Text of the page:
Congress could fix this vulnerability by instead basing a new formula on evidence of racial stereotyping. (Or Congress could use both racial stereotyping and polarization data.) In 2008, social scientists conducted a large national survey in which Americans were asked to assess different racial groups in terms of their work effort, intelligence, and trustworthiness. The answers people give to these questions are strongly correlated with their political preferences. Respondents who expressed the lowest views of blacks, for example, were much more likely to vote for McCain than Obama in 2008 and to vote for a white Democrat rather than Obama in the 2008 primary. The ones who voted for Kerry in 2004 were more likely than other Kerry voters to vote Republican in 2008 rather than backing Obama. This study controlled for ideology and partisanship—in other words, it isolated racial stereotyping as a factor in voters’ preferences.

This doesn’t prove that unconstitutional race discrimination is more common in places where white voters negatively stereotype minorities. The Constitution’s safeguards only apply to “state action”—decisions of the government, not decisions of individual citizens. But it’s likely that private and public discrimination go hand in hand. Legislators chosen by prejudiced voters probably share many of the same stereotypes as their constituents. If they act on such predispositions—canceling early voting, for example, because it’s popular with African-Americans—they’re violating the Constitution’s guarantee of equal protection. Lawmakers who don’t buy into the stereotypes will nonetheless face pressures to cater to their constituents’ attitudes, which the Constitution equally disallows. And it is no stretch to suppose that white voters who have dim views of blacks will give more support to laws that dampen minority turnout or diminish minority voting power through gerrymandering. Who wants a government of the dumb, the lazy, and the dishonest?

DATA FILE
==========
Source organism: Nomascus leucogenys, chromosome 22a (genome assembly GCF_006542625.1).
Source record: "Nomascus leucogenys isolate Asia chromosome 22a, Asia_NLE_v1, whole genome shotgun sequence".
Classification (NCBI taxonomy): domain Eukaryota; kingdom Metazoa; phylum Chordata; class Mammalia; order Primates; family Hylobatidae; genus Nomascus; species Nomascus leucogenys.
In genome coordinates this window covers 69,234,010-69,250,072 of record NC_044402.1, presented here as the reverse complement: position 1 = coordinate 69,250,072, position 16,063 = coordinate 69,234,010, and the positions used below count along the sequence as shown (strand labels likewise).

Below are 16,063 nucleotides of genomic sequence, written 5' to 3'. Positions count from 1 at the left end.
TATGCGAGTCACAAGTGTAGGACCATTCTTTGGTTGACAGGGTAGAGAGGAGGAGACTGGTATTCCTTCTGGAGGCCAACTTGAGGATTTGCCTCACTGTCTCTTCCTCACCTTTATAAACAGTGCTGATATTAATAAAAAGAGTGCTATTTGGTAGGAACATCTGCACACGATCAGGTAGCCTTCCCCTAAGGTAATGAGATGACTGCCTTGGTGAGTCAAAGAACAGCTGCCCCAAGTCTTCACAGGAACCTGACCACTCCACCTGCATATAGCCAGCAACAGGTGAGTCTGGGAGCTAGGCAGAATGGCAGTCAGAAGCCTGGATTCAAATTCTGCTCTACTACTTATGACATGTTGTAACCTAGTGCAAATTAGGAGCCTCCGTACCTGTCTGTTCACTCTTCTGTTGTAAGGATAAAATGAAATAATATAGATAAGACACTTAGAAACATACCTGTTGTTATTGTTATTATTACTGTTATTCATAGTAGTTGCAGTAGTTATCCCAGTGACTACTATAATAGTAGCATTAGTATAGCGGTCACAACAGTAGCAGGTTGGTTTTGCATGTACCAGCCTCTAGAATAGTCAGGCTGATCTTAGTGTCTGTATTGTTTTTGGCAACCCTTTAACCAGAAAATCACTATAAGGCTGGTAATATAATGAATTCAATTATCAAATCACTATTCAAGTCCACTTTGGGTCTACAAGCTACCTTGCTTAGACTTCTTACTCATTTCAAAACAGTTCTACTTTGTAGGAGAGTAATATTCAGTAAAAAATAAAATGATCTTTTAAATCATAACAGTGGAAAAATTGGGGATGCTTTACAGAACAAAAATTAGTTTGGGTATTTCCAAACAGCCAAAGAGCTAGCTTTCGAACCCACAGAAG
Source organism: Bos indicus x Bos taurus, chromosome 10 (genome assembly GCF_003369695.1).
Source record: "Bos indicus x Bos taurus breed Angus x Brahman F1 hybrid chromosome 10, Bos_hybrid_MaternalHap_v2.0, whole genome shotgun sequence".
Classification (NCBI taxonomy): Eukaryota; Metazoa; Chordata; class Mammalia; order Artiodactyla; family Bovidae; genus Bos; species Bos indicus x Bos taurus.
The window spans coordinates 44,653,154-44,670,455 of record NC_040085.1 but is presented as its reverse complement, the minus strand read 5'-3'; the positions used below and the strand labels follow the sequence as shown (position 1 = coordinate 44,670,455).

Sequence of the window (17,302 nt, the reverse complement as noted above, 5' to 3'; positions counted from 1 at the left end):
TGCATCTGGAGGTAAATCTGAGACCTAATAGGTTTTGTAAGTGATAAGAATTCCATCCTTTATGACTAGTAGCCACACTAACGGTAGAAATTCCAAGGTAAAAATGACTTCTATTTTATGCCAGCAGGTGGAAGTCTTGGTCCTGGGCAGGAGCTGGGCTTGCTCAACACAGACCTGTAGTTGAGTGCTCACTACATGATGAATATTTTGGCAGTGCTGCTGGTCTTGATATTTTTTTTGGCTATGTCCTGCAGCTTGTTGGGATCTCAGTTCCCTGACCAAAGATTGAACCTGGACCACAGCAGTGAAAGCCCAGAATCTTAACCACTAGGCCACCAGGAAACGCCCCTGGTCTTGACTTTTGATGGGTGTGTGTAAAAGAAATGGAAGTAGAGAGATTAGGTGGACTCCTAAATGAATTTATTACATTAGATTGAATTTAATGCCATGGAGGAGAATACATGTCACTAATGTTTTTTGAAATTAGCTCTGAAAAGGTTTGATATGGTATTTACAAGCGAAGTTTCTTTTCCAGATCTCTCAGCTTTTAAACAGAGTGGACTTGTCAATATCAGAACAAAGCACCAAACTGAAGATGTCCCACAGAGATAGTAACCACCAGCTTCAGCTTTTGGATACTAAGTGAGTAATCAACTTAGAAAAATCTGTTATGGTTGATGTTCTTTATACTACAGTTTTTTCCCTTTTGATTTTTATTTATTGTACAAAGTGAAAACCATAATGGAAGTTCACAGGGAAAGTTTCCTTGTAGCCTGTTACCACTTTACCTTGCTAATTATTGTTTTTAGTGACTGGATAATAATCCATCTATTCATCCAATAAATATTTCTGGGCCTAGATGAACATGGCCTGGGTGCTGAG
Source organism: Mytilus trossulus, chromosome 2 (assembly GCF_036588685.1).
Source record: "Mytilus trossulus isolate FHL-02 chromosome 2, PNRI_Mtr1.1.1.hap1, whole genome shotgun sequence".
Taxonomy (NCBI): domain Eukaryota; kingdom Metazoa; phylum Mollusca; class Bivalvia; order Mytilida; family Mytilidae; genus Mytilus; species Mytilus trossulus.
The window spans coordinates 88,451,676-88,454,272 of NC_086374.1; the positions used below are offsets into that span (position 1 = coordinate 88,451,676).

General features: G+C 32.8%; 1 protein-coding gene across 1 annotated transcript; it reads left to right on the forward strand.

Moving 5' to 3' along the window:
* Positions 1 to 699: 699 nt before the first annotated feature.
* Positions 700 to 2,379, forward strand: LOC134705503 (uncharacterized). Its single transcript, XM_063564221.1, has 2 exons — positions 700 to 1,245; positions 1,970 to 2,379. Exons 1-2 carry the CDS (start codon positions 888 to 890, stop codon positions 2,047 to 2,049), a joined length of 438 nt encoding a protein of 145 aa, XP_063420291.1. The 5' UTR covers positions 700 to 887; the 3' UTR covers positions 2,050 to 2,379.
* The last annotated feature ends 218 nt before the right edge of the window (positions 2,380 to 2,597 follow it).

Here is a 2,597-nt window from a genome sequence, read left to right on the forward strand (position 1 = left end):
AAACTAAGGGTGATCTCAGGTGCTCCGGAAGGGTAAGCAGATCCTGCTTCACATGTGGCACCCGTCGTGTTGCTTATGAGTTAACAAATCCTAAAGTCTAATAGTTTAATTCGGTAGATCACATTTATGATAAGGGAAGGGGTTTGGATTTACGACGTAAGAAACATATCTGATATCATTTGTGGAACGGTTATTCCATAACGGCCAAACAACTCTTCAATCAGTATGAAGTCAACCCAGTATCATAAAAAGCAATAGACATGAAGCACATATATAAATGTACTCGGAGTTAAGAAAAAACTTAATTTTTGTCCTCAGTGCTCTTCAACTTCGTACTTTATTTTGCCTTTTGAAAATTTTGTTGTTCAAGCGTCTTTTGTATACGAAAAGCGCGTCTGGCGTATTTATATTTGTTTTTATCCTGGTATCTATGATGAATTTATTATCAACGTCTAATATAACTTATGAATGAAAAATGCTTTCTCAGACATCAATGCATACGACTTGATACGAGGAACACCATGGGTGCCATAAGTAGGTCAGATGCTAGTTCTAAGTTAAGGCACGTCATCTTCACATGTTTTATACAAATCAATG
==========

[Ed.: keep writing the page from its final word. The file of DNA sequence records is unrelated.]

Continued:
Chief Justice Roberts—author of the opinion in Shelby County striking down the old Section 5 formula—himself acknowledged the connection between private attitudes and unconstitutional race discrimination when he asked during oral argument, “Is it the government’s submission that the citizens in the South are more racist than citizens in the North?” The solicitor general had no answer for him.

But it turns out that the South is different, even if it’s uncomfortable to say so out loud. The proportion of nonblack residents who subscribe to negative stereotypes of blacks varies a lot from state to state. The states that rank worst for anti-black stereotyping are mostly former Jim Crow states. These are also states with large black populations and exceptionally polarized voting patterns. So whichever criteria you pick—racial stereotyping, racially polarized voting, or minority population size—the answer to the question of which states should be covered by Section 5 is unchanging: the same states that were covered under the “outdated” formula that the Supreme Court just invalidated.

None of this is to say that it will be easy for Congress to pass a new formula. There is more dissension about the Voting Rights Act today than there was in 2006, when it passed 98–0 in the Senate. Some members of Congress may resist a formula that appears to label some states as more racist than others. Others will resist the idea implicit in basing coverage on polarized voting, which is that minorities are most vulnerable where whites vote overwhelmingly for Republicans. But if a new formula doesn’t pass, the failure will be one of political will. The Supreme Court left a path for putting Section 5 of the Voting Rights Act back to work. Congress can and should forge ahead.